happy 19th anniversary!

The biggest obstacle for me to make this recipe was not huckleberries, but duck. I’ve had a lot of trouble tracking down duck breasts in Boulder (go figure – locals, if you have a source, please share the information with me!). As luck would have it, my friends Erin and Jay gave me a couple of frozen wild duck breasts recently. They happen to have friends who like to hunt duck, but don’t care to eat them (what the!??!). While that was happening, I went ahead and ordered some frozen farmed duck breasts online. So now I had two kinds of duck breasts! The farmed duck is White Pekin and the flesh is much lighter in color and milder in flavor than the deep burgundy and more “gamey” wild duck. I was psyched to compare the two. The wild duck breasts didn’t come with skin, which is a bit of a shame because duck skin is the best thing ever.

duck breasts (farmed and wild), huckleberries, roast chicken stock, beef and chicken stock blend, zinfandel, sugar, red wine vinegar, salt (not pictured: black pepper)

Searing the duck is no big deal and pretty straightforward. Making the huckleberry gastrique is what takes up the bulk of the time and effort – mostly babysitting liquids as you reduce them to syrups. I used roast chicken stock instead of duck stock, because I happen to have that on hand at any given time. [I tend to save all roast chicken carcasses and bones in gallon freezer bags and make large batches of stock in my pressure cooker.] I couldn’t find veal stock anywhere and decided to substitute half beef broth and half roast chicken stock instead. The things you can learn from a Google search! If you have access to huckleberries, use them. If you don’t, consider ordering frozen hucks online. I don’t know how well blueberries will work in place of huckleberries – probably fine, but blueberries lack the nice acidity and floral notes that make the huckleberry so special. As for the zinfandel, the original recipe appears on the Dry Creek Vineyard website and calls for the Dry Creek Heritage Zinfandel, obviously. We were really underwhelmed with the 2014, so I think you can perhaps save yourself some coin and buy a fruity, low-tannin zinfandel for the gastrique.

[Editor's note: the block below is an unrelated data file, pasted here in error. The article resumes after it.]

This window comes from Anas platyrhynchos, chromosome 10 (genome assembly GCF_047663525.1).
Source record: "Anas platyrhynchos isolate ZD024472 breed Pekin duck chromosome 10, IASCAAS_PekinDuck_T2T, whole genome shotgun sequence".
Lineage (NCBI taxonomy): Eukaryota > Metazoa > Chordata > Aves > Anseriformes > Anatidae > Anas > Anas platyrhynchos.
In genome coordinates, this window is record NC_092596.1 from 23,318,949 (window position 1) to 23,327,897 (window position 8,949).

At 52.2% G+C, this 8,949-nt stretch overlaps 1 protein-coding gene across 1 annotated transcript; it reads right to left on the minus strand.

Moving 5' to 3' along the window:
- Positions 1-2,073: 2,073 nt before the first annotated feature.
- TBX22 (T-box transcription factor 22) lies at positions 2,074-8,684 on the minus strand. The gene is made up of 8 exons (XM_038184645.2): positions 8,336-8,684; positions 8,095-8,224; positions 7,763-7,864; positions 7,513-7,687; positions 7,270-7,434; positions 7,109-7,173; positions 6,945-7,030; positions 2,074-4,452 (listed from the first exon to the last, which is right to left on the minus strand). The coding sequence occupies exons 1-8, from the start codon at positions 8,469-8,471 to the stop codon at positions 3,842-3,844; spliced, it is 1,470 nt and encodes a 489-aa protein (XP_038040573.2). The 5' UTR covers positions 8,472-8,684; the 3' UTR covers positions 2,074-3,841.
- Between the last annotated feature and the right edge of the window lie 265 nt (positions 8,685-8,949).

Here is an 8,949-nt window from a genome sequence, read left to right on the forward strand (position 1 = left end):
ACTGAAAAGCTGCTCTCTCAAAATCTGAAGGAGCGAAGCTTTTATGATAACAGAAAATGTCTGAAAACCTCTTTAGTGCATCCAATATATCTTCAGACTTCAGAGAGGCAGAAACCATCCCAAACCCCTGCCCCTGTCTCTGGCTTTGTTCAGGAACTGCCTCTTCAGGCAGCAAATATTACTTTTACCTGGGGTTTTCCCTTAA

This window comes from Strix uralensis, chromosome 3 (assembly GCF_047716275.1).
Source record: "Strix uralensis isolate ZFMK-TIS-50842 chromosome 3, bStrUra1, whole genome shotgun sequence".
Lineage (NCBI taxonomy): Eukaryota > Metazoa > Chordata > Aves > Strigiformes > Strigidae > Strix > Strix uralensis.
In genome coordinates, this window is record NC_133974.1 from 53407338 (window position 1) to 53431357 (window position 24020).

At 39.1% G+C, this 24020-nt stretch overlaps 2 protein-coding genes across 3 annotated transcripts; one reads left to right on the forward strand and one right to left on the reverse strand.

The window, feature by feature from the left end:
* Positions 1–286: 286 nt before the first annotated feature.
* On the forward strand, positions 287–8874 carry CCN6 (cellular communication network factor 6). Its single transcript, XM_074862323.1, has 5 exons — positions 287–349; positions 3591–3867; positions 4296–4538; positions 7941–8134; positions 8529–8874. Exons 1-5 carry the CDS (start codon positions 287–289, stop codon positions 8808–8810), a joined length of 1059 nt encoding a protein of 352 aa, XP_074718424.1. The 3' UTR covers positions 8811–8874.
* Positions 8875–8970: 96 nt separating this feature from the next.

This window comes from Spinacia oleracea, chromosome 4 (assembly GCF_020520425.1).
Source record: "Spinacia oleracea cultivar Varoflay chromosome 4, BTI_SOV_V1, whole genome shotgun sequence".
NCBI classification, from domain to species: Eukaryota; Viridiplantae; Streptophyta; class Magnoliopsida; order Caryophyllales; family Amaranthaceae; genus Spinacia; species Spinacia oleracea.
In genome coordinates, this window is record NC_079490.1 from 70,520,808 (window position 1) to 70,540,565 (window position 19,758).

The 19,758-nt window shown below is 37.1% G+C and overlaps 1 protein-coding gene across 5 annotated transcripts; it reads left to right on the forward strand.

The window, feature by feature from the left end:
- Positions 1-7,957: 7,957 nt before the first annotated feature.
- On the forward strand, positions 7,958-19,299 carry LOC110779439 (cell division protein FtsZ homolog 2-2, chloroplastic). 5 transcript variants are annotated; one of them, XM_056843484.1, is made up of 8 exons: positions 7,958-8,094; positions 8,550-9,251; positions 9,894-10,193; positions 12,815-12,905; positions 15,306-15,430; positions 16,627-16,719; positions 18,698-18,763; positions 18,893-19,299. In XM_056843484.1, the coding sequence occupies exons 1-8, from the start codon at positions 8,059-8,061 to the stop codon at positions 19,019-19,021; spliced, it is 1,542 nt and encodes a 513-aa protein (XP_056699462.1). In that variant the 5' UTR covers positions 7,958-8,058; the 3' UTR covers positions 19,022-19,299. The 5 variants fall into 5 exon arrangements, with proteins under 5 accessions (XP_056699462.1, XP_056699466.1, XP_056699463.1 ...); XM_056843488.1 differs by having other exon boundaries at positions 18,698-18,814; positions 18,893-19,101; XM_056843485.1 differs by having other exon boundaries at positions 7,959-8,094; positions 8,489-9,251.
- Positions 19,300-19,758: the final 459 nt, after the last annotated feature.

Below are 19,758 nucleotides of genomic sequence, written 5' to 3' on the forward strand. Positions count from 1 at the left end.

To start the gastrique, you essentially make a caramel syrup from the sugar and the red wine vinegar. This is what gives the gastrique its signature tart-sweet flavor which pairs so perfectly with huckleberries and duck. I reduced the vinegar-sugar mixture down to about a third of the initial volume until it was syrupy, but not too syrupy. It will thicken quite a bit when it cools.

combine the sugar and red wine vinegar

reduce until syrupy

it should be thick, but flowing when cooled

**Jump for more butter**

fido snacks

Wednesday, November 18th, 2015

Recipe: chicken sweet potato dog treats

Before we brought Neva home, I made a batch of pumpkin peanut butter dog treats and cut them into little squares for her to eat and train on. I guess I was still in Kaweah-mode because the first time I handed a treat to Neva, she mouthed it for ten minutes then eventually spat it out because she couldn’t bite into it. In fact, she was so little and silly, she’d munch on a puppy kibble for a good ten seconds which translated into long dinner times. I was sad because Kaweah loved those treats so much and Neva didn’t seem to care for them at all. Little did I know that she was just too baby to eat them. Eventually, after her big girl teeth came in, she went after them with gusto. It’s been nice to feed her homemade treats because it’s more economical and doesn’t contain additives or artificial junk.

waiting patiently for her release word

I thought Neva could use some variety in her snacks and began to research diffent flavors and recipes. Because she is a labrador retriever, I don’t have to worry about her being picky. She’ll eat anything. I do want to make the recipes simple and keep the ingredients wholesome – organic when possible. The first variation I tried was chicken and sweet potato. These came out a little denser than I wanted, so my second batch had shredded cheddar cheese added to the dough. The cheese has a nice effect of creating rough layers sort of the way butter does in pastry dough. So even though the cheese isn’t in any of the photos, I do recommend adding it to the dough for a better texture that is less likely to break your dog’s teeth. And of course, she loves the flavor. Here is a video I posted on Instagram of her latest trick using one of these treats.

all you need: baked sweet potato, an egg, whole wheat flour, cooked chicken (not pictured: shredded cheddar cheese)

peel the sweet potatoes

mash them up

**Jump for more butter**